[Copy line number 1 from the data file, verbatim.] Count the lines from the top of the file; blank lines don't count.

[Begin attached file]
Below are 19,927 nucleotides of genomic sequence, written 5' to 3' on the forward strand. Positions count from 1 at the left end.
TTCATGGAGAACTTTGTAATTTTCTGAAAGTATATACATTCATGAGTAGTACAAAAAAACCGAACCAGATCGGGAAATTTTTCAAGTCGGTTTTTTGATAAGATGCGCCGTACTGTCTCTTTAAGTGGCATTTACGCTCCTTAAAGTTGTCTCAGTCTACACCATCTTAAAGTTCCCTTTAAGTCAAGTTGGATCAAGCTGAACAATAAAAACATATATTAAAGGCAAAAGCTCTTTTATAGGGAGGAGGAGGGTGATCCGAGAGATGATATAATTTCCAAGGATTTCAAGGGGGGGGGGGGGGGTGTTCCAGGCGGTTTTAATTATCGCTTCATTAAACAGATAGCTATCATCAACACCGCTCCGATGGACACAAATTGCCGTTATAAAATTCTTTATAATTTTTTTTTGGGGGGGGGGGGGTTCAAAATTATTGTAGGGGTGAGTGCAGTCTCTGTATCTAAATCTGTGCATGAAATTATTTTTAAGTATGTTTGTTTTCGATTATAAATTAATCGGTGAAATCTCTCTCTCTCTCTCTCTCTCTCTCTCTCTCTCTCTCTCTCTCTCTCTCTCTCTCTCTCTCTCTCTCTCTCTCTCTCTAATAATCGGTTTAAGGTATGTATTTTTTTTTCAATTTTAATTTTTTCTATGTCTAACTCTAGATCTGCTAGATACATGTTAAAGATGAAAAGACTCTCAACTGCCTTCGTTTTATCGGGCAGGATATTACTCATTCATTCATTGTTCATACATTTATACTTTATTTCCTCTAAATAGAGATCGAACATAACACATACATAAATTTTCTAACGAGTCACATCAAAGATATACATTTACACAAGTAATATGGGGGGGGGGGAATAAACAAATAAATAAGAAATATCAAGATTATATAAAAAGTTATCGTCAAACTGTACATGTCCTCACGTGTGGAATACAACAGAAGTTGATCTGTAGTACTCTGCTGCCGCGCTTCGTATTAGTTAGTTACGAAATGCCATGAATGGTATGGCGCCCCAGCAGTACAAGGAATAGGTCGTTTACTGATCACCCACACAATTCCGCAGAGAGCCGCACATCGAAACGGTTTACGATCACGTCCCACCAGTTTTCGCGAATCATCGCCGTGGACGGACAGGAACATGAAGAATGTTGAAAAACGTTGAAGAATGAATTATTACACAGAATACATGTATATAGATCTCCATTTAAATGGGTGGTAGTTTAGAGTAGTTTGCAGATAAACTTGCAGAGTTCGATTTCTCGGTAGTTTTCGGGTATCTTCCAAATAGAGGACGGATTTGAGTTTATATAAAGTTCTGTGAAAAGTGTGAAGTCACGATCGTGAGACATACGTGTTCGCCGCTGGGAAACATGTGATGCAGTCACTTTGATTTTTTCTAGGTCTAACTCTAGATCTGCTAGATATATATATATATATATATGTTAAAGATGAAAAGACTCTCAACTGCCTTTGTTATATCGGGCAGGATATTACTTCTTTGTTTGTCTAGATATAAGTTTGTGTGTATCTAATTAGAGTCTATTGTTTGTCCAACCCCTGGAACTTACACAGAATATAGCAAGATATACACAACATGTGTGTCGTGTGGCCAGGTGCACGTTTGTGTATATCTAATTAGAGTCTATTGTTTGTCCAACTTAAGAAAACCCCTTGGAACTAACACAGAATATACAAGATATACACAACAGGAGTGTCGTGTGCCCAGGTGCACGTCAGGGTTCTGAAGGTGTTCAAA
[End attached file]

Below are 19,927 nucleotides of genomic sequence, written 5' to 3' on the forward strand. Positions count from 1 at the left end.